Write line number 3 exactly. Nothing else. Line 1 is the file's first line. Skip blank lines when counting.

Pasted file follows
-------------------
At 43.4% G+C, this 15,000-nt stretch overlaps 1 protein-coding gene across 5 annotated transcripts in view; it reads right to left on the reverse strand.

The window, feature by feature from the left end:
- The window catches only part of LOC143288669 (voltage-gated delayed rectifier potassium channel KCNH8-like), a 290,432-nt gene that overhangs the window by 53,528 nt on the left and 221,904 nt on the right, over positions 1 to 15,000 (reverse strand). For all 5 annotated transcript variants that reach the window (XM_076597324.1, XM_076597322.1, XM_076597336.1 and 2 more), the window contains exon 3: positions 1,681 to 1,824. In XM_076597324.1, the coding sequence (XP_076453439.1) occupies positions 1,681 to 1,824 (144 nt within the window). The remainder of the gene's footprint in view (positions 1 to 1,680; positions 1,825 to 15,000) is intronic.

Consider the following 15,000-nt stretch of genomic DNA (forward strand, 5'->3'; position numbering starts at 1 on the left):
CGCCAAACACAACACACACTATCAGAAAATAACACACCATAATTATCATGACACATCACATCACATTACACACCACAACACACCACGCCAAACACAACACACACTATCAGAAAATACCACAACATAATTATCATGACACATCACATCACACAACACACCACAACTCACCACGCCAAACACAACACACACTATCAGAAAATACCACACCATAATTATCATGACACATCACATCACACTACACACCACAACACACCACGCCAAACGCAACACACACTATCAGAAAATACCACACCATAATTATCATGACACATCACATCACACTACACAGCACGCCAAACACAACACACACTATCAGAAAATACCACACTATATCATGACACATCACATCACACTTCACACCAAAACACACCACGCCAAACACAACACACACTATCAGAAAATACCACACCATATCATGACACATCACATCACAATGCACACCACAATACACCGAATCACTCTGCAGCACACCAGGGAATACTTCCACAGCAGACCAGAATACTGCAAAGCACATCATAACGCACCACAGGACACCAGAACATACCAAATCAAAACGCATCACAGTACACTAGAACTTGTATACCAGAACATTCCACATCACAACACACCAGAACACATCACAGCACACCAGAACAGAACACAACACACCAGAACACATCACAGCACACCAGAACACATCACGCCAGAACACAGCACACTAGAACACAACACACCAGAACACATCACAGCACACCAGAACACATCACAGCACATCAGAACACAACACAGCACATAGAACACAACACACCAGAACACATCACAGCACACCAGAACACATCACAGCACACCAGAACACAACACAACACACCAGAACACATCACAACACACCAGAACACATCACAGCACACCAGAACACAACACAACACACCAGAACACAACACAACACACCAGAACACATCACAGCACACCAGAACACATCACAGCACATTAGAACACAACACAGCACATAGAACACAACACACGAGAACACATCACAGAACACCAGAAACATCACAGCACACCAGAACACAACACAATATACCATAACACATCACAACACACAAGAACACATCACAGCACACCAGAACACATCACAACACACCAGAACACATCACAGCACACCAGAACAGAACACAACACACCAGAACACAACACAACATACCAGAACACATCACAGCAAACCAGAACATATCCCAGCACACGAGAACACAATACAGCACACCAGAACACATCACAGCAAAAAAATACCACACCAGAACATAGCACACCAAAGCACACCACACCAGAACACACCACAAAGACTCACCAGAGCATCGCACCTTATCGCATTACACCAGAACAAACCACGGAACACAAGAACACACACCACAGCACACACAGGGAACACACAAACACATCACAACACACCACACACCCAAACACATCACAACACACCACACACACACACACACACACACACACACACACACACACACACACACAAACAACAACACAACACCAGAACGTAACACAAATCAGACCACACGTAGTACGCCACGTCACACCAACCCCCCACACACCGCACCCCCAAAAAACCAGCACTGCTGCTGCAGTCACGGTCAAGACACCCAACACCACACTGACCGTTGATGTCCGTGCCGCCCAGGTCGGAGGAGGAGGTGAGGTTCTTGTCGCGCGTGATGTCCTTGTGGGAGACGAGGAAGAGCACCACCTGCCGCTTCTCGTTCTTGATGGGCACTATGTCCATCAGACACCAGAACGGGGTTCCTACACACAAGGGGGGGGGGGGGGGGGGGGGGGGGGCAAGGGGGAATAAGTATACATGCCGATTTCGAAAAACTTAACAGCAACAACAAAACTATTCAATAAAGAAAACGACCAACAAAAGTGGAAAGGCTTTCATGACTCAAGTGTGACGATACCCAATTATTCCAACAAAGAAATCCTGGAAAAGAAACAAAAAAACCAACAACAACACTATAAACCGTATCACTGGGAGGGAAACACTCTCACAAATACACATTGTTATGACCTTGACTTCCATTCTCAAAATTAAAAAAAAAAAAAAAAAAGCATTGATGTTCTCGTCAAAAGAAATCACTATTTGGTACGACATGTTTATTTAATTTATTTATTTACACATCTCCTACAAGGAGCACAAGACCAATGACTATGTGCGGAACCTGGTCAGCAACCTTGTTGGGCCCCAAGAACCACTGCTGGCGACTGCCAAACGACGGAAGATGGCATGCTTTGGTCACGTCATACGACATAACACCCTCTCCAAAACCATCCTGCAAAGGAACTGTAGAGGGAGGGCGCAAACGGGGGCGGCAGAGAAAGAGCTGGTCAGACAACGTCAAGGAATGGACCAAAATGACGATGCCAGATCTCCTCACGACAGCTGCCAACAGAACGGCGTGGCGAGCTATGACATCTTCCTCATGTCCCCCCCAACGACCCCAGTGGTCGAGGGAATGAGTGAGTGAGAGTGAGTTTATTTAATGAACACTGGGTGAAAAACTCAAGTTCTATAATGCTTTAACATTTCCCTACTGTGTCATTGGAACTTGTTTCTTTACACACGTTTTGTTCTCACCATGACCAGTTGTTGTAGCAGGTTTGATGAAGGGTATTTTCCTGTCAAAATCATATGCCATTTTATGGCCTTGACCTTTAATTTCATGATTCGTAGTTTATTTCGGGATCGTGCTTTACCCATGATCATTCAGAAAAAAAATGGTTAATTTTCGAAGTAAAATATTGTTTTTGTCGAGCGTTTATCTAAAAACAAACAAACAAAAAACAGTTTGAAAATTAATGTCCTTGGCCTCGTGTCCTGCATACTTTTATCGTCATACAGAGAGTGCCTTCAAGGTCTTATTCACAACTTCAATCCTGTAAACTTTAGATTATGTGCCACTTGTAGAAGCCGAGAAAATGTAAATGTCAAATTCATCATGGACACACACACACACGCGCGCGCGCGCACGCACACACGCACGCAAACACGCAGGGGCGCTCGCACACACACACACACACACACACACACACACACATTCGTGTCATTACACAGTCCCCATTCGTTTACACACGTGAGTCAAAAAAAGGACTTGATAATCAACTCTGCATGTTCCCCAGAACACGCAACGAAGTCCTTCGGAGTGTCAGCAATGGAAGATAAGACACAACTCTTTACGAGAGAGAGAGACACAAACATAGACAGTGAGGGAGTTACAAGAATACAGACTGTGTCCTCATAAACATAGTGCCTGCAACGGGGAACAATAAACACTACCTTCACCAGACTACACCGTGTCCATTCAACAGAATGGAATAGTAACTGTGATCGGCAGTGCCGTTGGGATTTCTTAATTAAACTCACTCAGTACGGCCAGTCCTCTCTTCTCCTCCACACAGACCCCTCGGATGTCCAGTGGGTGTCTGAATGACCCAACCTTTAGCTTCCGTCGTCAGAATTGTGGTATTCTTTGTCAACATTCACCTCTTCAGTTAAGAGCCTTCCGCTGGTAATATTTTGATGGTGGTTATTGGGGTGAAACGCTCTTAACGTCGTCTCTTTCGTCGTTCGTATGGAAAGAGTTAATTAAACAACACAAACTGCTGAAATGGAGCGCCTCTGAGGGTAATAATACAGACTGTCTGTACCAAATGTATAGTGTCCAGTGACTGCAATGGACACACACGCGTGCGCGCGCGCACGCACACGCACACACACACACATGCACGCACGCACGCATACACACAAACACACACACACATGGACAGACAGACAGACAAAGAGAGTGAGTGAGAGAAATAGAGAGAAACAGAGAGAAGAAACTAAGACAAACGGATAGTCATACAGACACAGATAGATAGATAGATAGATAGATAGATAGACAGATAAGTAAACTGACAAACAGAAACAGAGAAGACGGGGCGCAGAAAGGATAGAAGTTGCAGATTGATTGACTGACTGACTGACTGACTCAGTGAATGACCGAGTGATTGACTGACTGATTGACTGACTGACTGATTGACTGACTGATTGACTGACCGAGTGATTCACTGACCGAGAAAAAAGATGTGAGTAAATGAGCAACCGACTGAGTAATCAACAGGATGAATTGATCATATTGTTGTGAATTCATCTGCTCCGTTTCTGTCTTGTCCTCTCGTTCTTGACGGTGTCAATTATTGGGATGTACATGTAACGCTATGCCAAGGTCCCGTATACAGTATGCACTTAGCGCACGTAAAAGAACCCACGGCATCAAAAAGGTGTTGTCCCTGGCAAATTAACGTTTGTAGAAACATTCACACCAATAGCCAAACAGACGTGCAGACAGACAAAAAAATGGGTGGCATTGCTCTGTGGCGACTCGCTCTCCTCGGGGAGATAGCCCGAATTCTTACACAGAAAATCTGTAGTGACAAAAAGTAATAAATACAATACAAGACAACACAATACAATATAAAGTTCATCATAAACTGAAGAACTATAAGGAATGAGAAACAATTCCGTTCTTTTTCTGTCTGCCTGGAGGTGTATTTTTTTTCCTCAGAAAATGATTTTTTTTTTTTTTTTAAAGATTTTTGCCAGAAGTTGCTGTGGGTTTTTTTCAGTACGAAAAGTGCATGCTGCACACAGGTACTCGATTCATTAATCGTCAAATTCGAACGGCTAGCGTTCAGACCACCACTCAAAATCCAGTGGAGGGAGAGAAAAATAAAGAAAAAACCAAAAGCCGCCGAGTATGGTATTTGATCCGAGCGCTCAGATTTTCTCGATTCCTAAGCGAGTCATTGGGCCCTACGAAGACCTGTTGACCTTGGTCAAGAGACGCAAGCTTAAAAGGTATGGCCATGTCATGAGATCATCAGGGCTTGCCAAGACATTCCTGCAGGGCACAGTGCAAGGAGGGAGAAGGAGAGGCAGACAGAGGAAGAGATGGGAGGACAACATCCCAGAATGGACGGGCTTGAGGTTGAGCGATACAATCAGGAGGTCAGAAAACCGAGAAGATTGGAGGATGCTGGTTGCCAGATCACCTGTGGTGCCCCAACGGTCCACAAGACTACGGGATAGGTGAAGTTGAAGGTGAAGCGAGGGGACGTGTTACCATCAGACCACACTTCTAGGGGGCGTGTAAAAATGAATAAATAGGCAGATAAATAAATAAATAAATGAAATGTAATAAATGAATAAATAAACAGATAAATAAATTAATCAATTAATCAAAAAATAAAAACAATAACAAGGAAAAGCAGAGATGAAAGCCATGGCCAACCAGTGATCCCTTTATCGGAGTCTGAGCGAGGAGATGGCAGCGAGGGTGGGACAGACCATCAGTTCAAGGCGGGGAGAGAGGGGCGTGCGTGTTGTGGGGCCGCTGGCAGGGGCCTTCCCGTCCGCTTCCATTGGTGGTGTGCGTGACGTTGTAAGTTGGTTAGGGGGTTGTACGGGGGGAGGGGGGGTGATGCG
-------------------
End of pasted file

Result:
- The window catches only part of LOC143288669 (voltage-gated delayed rectifier potassium channel KCNH8-like), a 290,432-nt gene that overhangs the window by 53,528 nt on the left and 221,904 nt on the right, over positions 1 to 15,000 (reverse strand). For all 5 annotated transcript variants that reach the window (XM_076597324.1, XM_076597322.1, XM_076597336.1 and 2 more), the window contains exon 3: positions 1,681 to 1,824. In XM_076597324.1, the coding sequence (XP_076453439.1) occupies positions 1,681 to 1,824 (144 nt within the window). The remainder of the gene's footprint in view (positions 1 to 1,680; positions 1,825 to 15,000) is intronic.